Periphery have long since left Misha’s bedroom behind, thanks to what the guitarist calls an “aggressive” record deal from Sumerian, who released their debut album in 2010. Yet, ironically, Djent Is Not a Genre is still a djent album. Opener Wildfire opens not gently, but djently, its drum roll cuing an onslaught of downtuned chugs interrupted by squealing harmonics at random intervals. Atropos is similarly infatuated with the furthest reaches of the fretboard, as is Dying Star, Zagreus and Everything Is Fine!.
There’s still many a touch showing the truly progressive music-makers Periphery always wanted to be though. Frontman Spencer Sotelo injects volumes of variety with his swaps between roars and singing. Interlude Silhouette throws its arms into the air and declares, “Fuck it!”, embracing synthwave and pulsing EDM beats. Then come Dracul Gras and Thanks Nobuo: Djent Is Not a Genre’s closing duology, which together take up 24 minutes in a cavalcade of prog, djent, pop and post-rock.
All the while, Periphery have sewn in references to their former glories. Wildfire, for example, recreates a melody previously employed on The Event: an instrumental segue on their two-part rock opera, 2015’s Juggernaut.
“We originally wanted to make Periphery V a follow-up to Juggernaut, but that was scrapped pretty quickly,” Mark reveals. “Then the discussion came: ‘Do we keep some of these references?’ One of the things I’ve always appreciated about the sort of bands I look up to – like Devin Townsend, my favourite musician ever – is that for no rhyme or reason, he’ll reference a song he put out 18 years ago. That to me always dripped with this sort of freedom he had with his extensive back-catalogue. It seemed like this unattainable place that I wanted to get to one day as a musician.”
Why was the idea of Juggernaut 2 scrapped? “Writing a concept record is challenging, as we remember from doing Juggernaut,” Mark answers. “You have to adhere to so many different criteria: not only are you writing songs on a record that should flow organically, but you have to make them fit into a narrative. You have to have the lyrics match up and tell a story as the music exists underneath it and does a similar thing. It’s a long, torturous process.”
The concept album confusion is emblematic of the creatively stifling conditions Periphery wrote Djent Is Not a Genre under. According to the band themselves, it almost broke them. When the pandemic hit, the members tried to write remotely, but lacked that in-the-moment feedback to make any progress. Misha explains: “We had all these ‘almost ideas’, but we needed to see if Spencer liked them and if we could actually arrange them into a song. We had all these sections of songs that [by themselves] didn’t mean anything.”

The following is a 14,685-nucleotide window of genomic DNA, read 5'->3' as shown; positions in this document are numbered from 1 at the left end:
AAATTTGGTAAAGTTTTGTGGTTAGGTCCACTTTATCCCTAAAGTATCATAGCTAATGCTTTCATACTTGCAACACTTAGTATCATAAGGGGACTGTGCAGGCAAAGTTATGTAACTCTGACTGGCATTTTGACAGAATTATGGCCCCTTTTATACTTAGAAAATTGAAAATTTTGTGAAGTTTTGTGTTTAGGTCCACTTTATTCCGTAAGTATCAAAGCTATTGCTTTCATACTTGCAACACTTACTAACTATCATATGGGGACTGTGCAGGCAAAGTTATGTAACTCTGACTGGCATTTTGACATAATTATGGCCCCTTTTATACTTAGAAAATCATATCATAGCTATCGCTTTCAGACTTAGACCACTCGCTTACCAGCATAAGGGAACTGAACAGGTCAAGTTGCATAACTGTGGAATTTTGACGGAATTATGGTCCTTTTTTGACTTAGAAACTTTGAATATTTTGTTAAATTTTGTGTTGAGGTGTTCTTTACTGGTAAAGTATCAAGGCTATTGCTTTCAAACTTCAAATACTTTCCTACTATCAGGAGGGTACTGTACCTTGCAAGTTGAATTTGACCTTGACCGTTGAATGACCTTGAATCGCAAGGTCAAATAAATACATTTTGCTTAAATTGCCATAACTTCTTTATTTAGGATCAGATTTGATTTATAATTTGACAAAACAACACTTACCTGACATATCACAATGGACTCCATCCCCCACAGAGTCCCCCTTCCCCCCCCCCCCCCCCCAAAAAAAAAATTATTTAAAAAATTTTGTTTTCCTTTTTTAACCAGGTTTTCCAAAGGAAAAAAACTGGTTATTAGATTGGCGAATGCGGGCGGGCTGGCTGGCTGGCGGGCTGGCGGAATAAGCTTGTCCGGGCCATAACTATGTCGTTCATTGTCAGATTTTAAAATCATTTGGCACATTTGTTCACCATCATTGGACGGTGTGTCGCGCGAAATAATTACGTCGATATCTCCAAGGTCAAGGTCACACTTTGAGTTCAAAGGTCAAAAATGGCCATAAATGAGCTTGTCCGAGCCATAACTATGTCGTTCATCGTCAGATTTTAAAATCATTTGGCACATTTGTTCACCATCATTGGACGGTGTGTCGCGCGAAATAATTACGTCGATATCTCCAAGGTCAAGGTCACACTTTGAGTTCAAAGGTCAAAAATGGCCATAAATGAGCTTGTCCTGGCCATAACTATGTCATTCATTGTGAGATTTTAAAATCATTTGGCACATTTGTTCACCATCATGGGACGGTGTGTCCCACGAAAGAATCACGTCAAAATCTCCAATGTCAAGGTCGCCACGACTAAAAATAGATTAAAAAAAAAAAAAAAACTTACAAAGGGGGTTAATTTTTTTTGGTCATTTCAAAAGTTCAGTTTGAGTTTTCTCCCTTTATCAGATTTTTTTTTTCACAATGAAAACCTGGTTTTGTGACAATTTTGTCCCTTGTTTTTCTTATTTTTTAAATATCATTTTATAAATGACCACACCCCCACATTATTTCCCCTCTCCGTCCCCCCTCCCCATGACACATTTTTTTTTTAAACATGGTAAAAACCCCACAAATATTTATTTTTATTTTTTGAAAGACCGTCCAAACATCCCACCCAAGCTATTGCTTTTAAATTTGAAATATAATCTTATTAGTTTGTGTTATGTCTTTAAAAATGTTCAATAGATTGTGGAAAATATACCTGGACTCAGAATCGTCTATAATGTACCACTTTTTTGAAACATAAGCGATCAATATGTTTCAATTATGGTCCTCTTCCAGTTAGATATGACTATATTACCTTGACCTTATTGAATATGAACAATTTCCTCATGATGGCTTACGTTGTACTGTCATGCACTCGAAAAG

Collaboration through Zoom didn’t work either. As a result, Periphery used the isolation to individually compose their own albums: Jake dabbled in electronica on The Daily Sun, Mark resurrected his extreme metal band Haunted Shores, Misha revisited his solo project Bulb, and Spencer and drummer Matt Halpern did the emo-prog team-up King Mothership. Even this worked against them though. Because of all that songwriting, by the time the band got to reconvene in person in October 2020, Periphery were already “further along on the burnout scale than we wanted to be”, as Mark puts it. The end result is that, as Jake previously alluded to, Djent Is Not a Genre took nearly three years to make.
“It was a double-edged sword,” Mark reflects, “because we knew we were taking a long time on this record and our fans were getting antsy. It drove us to the edge of sanity taking so long. But I think this was the only way to do it, considering the point in time at which we started the record. If we had to rush a record out to meet some kind of deadline, that would’ve been difficult.”
The end result of the arduous sessions, though, is that Periphery have made an album they love. Goofy name aside, Djent Is Not a Genre captures the band at their most eclectic and forward-thinking. Djent is a genre, but – amid these songs’ synths and hooks, and even a sax solo or two – it’s by no means the be all and end all for its stateside pioneers.
“Ultimately, if we’re not happy with it, the album doesn’t come out,” Misha summarises. “We were being very hard on ourselves but that’s how we end up with an album we can be genuinely proud of. That was the only acceptable end goal. Commercially, we’ll take whatever we get, man. I don’t wanna speak for the others, but…”
“Yeah, don’t speak for me!” Jake interrupts, before ending the conversation as jokingly as it began: “I wanna sell out everything everywhere! Gimme that money!”
Periphery V: Djent Is Not a Genre is out on March 10 via 3DOT.
Get the latest news, reviews and features to your inbox.Subscribe